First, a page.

The 2018 spring college football rankings, taking the first look at the Texas Longhorns.
No. 20: Texas Longhorns
Spring Practice Starts: March 20
Spring Game: April 21
Texas Longhorns Spring Status
Nothing really changed on the scorecard from 2016 to 2017 other than beating Kansas, but the Tom Herman era got off to a fantastic start for one big reason.
The defense started to tackle.
There were misfires against Maryland and Texas Tech, but other than the TCU game, there were chances to win in the other five losses. It’s still not time to start thinking about the national championship, but Herman just crushed his latest recruiting class to work in around a decent base.
However, last year was supposed to be when the program was back to being a player, and the coaching change messed that up a little bit. Now, the defense has to replace most of the stars in the secondary, LB Malik Jefferson is gone, and so is Poona Ford from the defensive interior.
Losing P Michael Dickson hurts, and not having OT Connor Williams around anymore isn’t great. However, this year is about being deep in contention for the top two at the end of the Big 12 rainbow.
These Longhorns can get there.
Texas Biggest Depth Chart Battle
Quarterback. It’s not a horrible situation. Shane Buechele and Sam Ehlinger are each good enough to win with if the other parts of the offensive puzzle are in place, but they’re both above-average – the Longhorns could use a star under center. That’s why recruits Cameron Rising and Casey Thompson will get plenty of looks this offseason, too – Herman won’t be afraid to at least rotate in one of the new guys.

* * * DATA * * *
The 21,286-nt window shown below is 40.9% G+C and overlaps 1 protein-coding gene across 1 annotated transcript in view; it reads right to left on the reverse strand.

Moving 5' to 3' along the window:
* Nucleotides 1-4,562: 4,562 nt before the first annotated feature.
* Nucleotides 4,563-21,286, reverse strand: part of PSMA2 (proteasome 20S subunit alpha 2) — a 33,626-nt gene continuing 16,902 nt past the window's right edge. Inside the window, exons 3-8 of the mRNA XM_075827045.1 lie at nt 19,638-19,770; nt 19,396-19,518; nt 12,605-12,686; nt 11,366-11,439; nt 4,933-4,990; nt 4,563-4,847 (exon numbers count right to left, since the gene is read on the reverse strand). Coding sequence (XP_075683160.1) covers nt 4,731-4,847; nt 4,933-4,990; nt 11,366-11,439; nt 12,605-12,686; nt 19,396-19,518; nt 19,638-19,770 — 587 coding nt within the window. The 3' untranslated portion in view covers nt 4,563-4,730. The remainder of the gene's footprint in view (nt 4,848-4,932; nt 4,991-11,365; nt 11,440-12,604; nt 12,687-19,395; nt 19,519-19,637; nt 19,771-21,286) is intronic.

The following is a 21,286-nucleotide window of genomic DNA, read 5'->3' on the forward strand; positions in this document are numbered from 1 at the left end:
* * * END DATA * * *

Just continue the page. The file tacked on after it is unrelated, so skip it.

Texas Biggest Issue
The secondary. S DeShon Elliott and CB Holton Hill leaving early hurts. The Longhorn secondary picked off 16 passes, but it also had a hard time keeping down the star quarterbacks on the slate. Fortunately, there’s no Sam Darnold, Baker Mayfield or Mason Rudolph to deal with this season, but the secondary needs tuning this offseason – and then it has to be better.
Texas Biggest Positive
Third down defense. The biggest difference between the 2017 D and the previous versions? In 2015, Texas allowed teams to convert over 44% of their third down chances. In 2016, offenses converted 38% of the time. Last year? The Texas D clamped down, allowing just 27% of the third down conversion attempts to be made. Only USC, Oklahoma and Kansas converted more than 30%.
Really, Why Are The Texas Longhorns Ranked Here?
The offensive line should be good enough – helped in a big way by landing Rice grad transfer Calvin Anderson – the backfield solid, and the top three receivers are returning. As long as the defense does its job revamping the secondary, the penalties slow down, and that O line is better in pass protection, it’s possible to be a ten-win team.